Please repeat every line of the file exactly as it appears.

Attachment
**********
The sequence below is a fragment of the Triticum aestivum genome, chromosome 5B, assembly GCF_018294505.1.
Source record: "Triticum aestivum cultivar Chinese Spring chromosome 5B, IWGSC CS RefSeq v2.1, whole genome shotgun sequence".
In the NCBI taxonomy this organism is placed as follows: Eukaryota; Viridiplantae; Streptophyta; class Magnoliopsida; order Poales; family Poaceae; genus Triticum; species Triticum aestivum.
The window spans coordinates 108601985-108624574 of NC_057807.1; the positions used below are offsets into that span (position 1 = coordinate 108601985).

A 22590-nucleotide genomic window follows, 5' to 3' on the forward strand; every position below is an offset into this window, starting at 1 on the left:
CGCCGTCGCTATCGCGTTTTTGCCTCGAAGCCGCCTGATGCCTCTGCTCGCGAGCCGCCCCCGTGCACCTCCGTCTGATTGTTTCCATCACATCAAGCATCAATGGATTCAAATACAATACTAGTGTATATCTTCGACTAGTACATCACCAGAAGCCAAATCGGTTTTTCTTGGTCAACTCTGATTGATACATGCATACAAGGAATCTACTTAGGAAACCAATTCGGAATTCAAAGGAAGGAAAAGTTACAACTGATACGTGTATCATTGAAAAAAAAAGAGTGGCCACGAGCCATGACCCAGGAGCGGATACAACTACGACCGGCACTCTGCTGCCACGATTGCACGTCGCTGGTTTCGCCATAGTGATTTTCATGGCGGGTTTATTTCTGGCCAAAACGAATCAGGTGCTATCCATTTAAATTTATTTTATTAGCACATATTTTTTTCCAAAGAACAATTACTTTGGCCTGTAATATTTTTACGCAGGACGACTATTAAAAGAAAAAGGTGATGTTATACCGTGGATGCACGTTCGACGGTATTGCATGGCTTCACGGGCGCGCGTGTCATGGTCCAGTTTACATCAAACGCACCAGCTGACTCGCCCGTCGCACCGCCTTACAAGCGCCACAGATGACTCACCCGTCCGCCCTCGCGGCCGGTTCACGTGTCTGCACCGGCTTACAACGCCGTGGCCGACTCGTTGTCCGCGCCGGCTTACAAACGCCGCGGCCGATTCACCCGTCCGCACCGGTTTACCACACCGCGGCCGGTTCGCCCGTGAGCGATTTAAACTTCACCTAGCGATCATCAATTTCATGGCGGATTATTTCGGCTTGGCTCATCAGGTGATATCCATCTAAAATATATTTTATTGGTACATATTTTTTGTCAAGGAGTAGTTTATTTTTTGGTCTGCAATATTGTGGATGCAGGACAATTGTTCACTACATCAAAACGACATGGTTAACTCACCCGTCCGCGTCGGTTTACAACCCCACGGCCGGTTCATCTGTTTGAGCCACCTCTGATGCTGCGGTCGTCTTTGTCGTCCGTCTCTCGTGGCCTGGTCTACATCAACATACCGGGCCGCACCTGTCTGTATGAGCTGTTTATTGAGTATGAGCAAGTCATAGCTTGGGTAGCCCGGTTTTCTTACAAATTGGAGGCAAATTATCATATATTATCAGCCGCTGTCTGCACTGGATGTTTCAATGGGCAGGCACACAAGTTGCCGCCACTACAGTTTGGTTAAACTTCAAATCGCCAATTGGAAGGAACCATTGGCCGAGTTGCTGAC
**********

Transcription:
The sequence below is a fragment of the Triticum aestivum genome, chromosome 5B, assembly GCF_018294505.1.
Source record: "Triticum aestivum cultivar Chinese Spring chromosome 5B, IWGSC CS RefSeq v2.1, whole genome shotgun sequence".
In the NCBI taxonomy this organism is placed as follows: Eukaryota; Viridiplantae; Streptophyta; class Magnoliopsida; order Poales; family Poaceae; genus Triticum; species Triticum aestivum.
The window spans coordinates 108601985-108624574 of NC_057807.1; the positions used below are offsets into that span (position 1 = coordinate 108601985).

A 22590-nucleotide genomic window follows, 5' to 3' on the forward strand; every position below is an offset into this window, starting at 1 on the left:
CGCCGTCGCTATCGCGTTTTTGCCTCGAAGCCGCCTGATGCCTCTGCTCGCGAGCCGCCCCCGTGCACCTCCGTCTGATTGTTTCCATCACATCAAGCATCAATGGATTCAAATACAATACTAGTGTATATCTTCGACTAGTACATCACCAGAAGCCAAATCGGTTTTTCTTGGTCAACTCTGATTGATACATGCATACAAGGAATCTACTTAGGAAACCAATTCGGAATTCAAAGGAAGGAAAAGTTACAACTGATACGTGTATCATTGAAAAAAAAAGAGTGGCCACGAGCCATGACCCAGGAGCGGATACAACTACGACCGGCACTCTGCTGCCACGATTGCACGTCGCTGGTTTCGCCATAGTGATTTTCATGGCGGGTTTATTTCTGGCCAAAACGAATCAGGTGCTATCCATTTAAATTTATTTTATTAGCACATATTTTTTTCCAAAGAACAATTACTTTGGCCTGTAATATTTTTACGCAGGACGACTATTAAAAGAAAAAGGTGATGTTATACCGTGGATGCACGTTCGACGGTATTGCATGGCTTCACGGGCGCGCGTGTCATGGTCCAGTTTACATCAAACGCACCAGCTGACTCGCCCGTCGCACCGCCTTACAAGCGCCACAGATGACTCACCCGTCCGCCCTCGCGGCCGGTTCACGTGTCTGCACCGGCTTACAACGCCGTGGCCGACTCGTTGTCCGCGCCGGCTTACAAACGCCGCGGCCGATTCACCCGTCCGCACCGGTTTACCACACCGCGGCCGGTTCGCCCGTGAGCGATTTAAACTTCACCTAGCGATCATCAATTTCATGGCGGATTATTTCGGCTTGGCTCATCAGGTGATATCCATCTAAAATATATTTTATTGGTACATATTTTTTGTCAAGGAGTAGTTTATTTTTTGGTCTGCAATATTGTGGATGCAGGACAATTGTTCACTACATCAAAACGACATGGTTAACTCACCCGTCCGCGTCGGTTTACAACCCCACGGCCGGTTCATCTGTTTGAGCCACCTCTGATGCTGCGGTCGTCTTTGTCGTCCGTCTCTCGTGGCCTGGTCTACATCAACATACCGGGCCGCACCTGTCTGTATGAGCTGTTTATTGAGTATGAGCAAGTCATAGCTTGGGTAGCCCGGTTTTCTTACAAATTGGAGGCAAATTATCATATATTATCAGCCGCTGTCTGCACTGGATGTTTCAATGGGCAGGCACACAAGTTGCCGCCACTACAGTTTGGTTAAACTTCAAATCGCCAATTGGAAGGAACCATTGGCCGAGTTGCTGAC